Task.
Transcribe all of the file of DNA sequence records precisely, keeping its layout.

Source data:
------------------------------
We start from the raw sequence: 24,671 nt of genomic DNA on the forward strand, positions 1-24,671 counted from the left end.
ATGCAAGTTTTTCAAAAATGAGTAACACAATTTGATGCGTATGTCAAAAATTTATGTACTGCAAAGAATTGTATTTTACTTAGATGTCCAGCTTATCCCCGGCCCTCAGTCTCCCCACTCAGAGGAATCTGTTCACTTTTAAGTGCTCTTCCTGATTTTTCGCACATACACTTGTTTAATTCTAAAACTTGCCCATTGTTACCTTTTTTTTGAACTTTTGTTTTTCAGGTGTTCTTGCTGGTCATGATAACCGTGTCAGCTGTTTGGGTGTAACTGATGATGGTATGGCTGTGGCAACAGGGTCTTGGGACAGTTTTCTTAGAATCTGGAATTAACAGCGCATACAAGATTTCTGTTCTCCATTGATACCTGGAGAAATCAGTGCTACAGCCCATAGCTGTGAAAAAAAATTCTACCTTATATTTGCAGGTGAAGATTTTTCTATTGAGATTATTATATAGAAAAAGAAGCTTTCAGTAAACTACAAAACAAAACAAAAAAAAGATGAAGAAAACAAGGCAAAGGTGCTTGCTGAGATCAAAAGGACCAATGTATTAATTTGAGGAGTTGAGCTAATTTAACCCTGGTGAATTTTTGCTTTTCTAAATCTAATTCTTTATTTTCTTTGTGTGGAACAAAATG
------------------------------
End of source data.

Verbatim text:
We start from the raw sequence: 24,671 nt of genomic DNA on the forward strand, positions 1-24,671 counted from the left end.
ATGCAAGTTTTTCAAAAATGAGTAACACAATTTGATGCGTATGTCAAAAATTTATGTACTGCAAAGAATTGTATTTTACTTAGATGTCCAGCTTATCCCCGGCCCTCAGTCTCCCCACTCAGAGGAATCTGTTCACTTTTAAGTGCTCTTCCTGATTTTTCGCACATACACTTGTTTAATTCTAAAACTTGCCCATTGTTACCTTTTTTTTGAACTTTTGTTTTTCAGGTGTTCTTGCTGGTCATGATAACCGTGTCAGCTGTTTGGGTGTAACTGATGATGGTATGGCTGTGGCAACAGGGTCTTGGGACAGTTTTCTTAGAATCTGGAATTAACAGCGCATACAAGATTTCTGTTCTCCATTGATACCTGGAGAAATCAGTGCTACAGCCCATAGCTGTGAAAAAAAATTCTACCTTATATTTGCAGGTGAAGATTTTTCTATTGAGATTATTATATAGAAAAAGAAGCTTTCAGTAAACTACAAAACAAAACAAAAAAAAGATGAAGAAAACAAGGCAAAGGTGCTTGCTGAGATCAAAAGGACCAATGTATTAATTTGAGGAGTTGAGCTAATTTAACCCTGGTGAATTTTTGCTTTTCTAAATCTAATTCTTTATTTTCTTTGTGTGGAACAAAATG